Nancy Lublin: When Smart People Become Reliable Valets

Editor’s Note — This is the article in full. This is the first in a series of excerpts from “The Key to Attracting and Retaining Employees: How to Create the Environment That Creates Happier, More …

Editor’s Note — This is the article in full.

This is the first in a series of excerpts from “The Key to Attracting and Retaining Employees: How to Create the Environment That Creates Happier, More Productive Staff,” by Julie Pizzi and David Levin, published in Plus Book. Visit to read the rest of the articles.

Editor’s Note — This is the article in full.

Startups are supposed to be impulsive. Investors, we are told, demand startups that move quickly in order to build the world’s best product or service. Even the middle manager and the hierarchal hierarchy seem designed for incremental change, and don’t want to know any more about the great plans for the future. That is how it has to be; the best product or service takes time to build, and true competition in the market appears to be the only fair rule.

So, if you are building a startup, by all means, do what is required to increase your market share and bring in more customers. The life of a startup is all about taking risks. For you, the journey may be a short one or may be long. I often see companies fold because the founder and his/her team got too big, or they got too greedy, or they caved in to the markets and paid the price in market share. It is only the lack of a plan for what comes next that killed your company.

So that great entrepreneur seems right again, and you hire him/her, right?

What if this entrepreneur’s only role is to build great products and services and let others figure out how to take advantage of those products and services? And what if in return for supporting you in this endeavor, you need his/her expertise, guidance, even tolerance to bootstrap your company in the early days or, failing that, compensation that is better than a salary from a larger company?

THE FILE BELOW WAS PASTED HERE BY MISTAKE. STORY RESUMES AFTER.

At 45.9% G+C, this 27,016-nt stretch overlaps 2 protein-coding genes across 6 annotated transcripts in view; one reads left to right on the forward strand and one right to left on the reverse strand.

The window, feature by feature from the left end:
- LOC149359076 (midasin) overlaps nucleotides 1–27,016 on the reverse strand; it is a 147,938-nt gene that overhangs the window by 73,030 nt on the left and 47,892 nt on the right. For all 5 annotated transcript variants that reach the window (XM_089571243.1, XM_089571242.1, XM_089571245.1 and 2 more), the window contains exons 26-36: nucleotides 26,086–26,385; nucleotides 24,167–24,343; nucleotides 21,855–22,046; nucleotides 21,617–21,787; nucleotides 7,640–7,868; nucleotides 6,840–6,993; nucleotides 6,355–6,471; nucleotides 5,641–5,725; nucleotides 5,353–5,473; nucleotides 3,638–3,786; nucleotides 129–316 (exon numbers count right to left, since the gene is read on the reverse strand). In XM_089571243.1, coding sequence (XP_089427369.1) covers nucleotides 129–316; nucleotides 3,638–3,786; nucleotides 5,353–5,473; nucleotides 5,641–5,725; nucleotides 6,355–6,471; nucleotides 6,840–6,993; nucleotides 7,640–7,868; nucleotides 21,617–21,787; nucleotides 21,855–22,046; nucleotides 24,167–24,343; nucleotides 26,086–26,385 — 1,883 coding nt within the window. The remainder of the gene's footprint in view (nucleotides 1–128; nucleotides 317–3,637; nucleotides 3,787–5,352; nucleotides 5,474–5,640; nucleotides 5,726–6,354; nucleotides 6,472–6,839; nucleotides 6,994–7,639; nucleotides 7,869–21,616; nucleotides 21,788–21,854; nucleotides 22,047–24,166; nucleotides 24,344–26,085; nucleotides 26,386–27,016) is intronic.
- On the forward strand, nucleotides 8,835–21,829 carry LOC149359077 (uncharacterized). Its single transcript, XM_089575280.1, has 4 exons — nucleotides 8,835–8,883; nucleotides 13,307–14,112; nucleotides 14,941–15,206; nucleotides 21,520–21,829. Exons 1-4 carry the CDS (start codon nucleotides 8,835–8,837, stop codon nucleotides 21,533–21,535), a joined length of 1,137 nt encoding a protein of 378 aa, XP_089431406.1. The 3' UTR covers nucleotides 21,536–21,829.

What then?

There is no going back from a Founder in his/her prime of mind, pulling all-nighters, saying no to multiple jobs or even continuing to fund your company, if he/she decides his/her real talent is that of a successful entrepreneur. If that Founder took that opportunity to be a consultant from time to time, have you thought about getting that assistance for free?

You may be surprised to know that starting a company requires a lot of help. Some startup companies need highly skilled and knowledgeable people. Some startups lack a defined and solid idea in the beginning. And often, building a company needs personal encouragement, an inspirational team, and a strong and inspiring leader.

So, if you were to do everything yourself, doing it all yourself, you would miss the opportunity to benefit from the experience of other entrepreneurs with different backgrounds, career experiences, or leadership styles. To survive, get other people to help out by offering that expertise, guidance, or tolerance for continuing to bootstrap your company. While some people are afraid to let go, an advantage to having an external “savior” is that you can learn from the mistakes of others, learn new ways to approach problems, and keep on being innovative in new ways.

You may think that the founder-employee combination will last forever. They are close friends and colleagues. Even if it doesn’t last for long, how could he/she do it all by himself?

Look around. Every month, there is a much larger, faster, better, more unique business out there. The majority of these businesses are growing exponentially, have executives and visionaries who can be mentors for you, and possibly their products and services are also cheap or free.

Did you know that your friend may be running a company that is worth billions of dollars? (That’s just a bit far-fetched, I agree. But I do want to underline the point that every entrepreneur, whether small or large, has his/her limitations. If there is no other way, they have to find one.)

I think you will agree that the Author knows more about startups and running a startup than you do. Don’t be afraid to Quit. It Could Help You Win. You may be surprised at the path that may lead you to where you need to be.

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